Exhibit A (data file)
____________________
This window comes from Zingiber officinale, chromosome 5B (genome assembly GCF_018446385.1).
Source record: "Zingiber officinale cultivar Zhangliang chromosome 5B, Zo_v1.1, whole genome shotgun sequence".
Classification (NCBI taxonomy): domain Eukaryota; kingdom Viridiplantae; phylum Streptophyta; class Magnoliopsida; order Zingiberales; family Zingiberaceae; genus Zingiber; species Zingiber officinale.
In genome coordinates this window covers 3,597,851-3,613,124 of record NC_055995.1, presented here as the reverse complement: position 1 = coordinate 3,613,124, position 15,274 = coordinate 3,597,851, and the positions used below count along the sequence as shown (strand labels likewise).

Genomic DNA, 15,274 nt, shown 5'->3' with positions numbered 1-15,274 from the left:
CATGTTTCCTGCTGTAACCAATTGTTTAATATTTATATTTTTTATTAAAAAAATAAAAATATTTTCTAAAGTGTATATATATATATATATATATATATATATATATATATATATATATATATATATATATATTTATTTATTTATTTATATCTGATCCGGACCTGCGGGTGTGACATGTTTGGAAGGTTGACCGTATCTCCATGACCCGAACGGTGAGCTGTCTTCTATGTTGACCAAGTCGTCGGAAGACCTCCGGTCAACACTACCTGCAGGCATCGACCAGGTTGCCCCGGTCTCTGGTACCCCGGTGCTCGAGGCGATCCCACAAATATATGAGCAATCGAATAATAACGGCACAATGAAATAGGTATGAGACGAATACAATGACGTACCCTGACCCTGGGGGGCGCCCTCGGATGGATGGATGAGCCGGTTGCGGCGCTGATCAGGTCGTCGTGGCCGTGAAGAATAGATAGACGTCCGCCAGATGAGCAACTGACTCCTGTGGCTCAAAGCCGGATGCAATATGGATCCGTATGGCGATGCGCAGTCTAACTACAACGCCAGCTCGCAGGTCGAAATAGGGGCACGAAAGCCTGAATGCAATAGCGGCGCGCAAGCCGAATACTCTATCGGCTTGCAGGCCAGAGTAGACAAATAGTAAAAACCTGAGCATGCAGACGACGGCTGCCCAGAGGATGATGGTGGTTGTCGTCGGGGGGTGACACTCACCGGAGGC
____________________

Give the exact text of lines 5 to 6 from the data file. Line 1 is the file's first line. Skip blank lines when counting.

Genomic DNA, 15,274 nt, shown 5'->3' with positions numbered 1-15,274 from the left:
CATGTTTCCTGCTGTAACCAATTGTTTAATATTTATATTTTTTATTAAAAAAATAAAAATATTTTCTAAAGTGTATATATATATATATATATATATATATATATATATATATATATATATATATATATATATTTATTTATTTATTTATATCTGATCCGGACCTGCGGGTGTGACATGTTTGGAAGGTTGACCGTATCTCCATGACCCGAACGGTGAGCTGTCTTCTATGTTGACCAAGTCGTCGGAAGACCTCCGGTCAACACTACCTGCAGGCATCGACCAGGTTGCCCCGGTCTCTGGTACCCCGGTGCTCGAGGCGATCCCACAAATATATGAGCAATCGAATAATAACGGCACAATGAAATAGGTATGAGACGAATACAATGACGTACCCTGACCCTGGGGGGCGCCCTCGGATGGATGGATGAGCCGGTTGCGGCGCTGATCAGGTCGTCGTGGCCGTGAAGAATAGATAGACGTCCGCCAGATGAGCAACTGACTCCTGTGGCTCAAAGCCGGATGCAATATGGATCCGTATGGCGATGCGCAGTCTAACTACAACGCCAGCTCGCAGGTCGAAATAGGGGCACGAAAGCCTGAATGCAATAGCGGCGCGCAAGCCGAATACTCTATCGGCTTGCAGGCCAGAGTAGACAAATAGTAAAAACCTGAGCATGCAGACGACGGCTGCCCAGAGGATGATGGTGGTTGTCGTCGGGGGGTGACACTCACCGGAGGC